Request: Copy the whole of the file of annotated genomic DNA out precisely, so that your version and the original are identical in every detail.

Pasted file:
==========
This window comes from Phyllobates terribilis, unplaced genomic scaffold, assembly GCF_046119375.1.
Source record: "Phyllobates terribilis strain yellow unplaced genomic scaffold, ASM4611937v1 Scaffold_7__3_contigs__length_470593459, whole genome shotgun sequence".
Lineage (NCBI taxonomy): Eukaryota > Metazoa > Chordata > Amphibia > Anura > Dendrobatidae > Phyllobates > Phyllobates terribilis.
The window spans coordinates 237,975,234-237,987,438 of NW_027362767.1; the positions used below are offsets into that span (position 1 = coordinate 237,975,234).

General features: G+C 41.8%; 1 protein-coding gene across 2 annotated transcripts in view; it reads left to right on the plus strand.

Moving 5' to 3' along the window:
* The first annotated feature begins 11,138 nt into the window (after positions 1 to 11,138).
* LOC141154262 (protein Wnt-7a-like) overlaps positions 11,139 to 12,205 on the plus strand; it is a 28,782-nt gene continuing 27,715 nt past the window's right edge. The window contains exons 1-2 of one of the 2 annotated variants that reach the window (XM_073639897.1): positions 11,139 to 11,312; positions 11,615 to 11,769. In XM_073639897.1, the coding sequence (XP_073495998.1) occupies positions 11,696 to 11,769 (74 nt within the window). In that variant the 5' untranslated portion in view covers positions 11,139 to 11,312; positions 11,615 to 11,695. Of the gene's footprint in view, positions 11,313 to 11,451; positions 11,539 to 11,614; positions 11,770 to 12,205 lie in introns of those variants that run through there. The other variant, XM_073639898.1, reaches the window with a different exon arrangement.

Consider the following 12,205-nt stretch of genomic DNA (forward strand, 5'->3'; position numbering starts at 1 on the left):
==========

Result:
This window comes from Phyllobates terribilis, unplaced genomic scaffold, assembly GCF_046119375.1.
Source record: "Phyllobates terribilis strain yellow unplaced genomic scaffold, ASM4611937v1 Scaffold_7__3_contigs__length_470593459, whole genome shotgun sequence".
Lineage (NCBI taxonomy): Eukaryota > Metazoa > Chordata > Amphibia > Anura > Dendrobatidae > Phyllobates > Phyllobates terribilis.
The window spans coordinates 237,975,234-237,987,438 of NW_027362767.1; the positions used below are offsets into that span (position 1 = coordinate 237,975,234).

General features: G+C 41.8%; 1 protein-coding gene across 2 annotated transcripts in view; it reads left to right on the plus strand.

Moving 5' to 3' along the window:
* The first annotated feature begins 11,138 nt into the window (after positions 1 to 11,138).
* LOC141154262 (protein Wnt-7a-like) overlaps positions 11,139 to 12,205 on the plus strand; it is a 28,782-nt gene continuing 27,715 nt past the window's right edge. The window contains exons 1-2 of one of the 2 annotated variants that reach the window (XM_073639897.1): positions 11,139 to 11,312; positions 11,615 to 11,769. In XM_073639897.1, the coding sequence (XP_073495998.1) occupies positions 11,696 to 11,769 (74 nt within the window). In that variant the 5' untranslated portion in view covers positions 11,139 to 11,312; positions 11,615 to 11,695. Of the gene's footprint in view, positions 11,313 to 11,451; positions 11,539 to 11,614; positions 11,770 to 12,205 lie in introns of those variants that run through there. The other variant, XM_073639898.1, reaches the window with a different exon arrangement.

Consider the following 12,205-nt stretch of genomic DNA (forward strand, 5'->3'; position numbering starts at 1 on the left):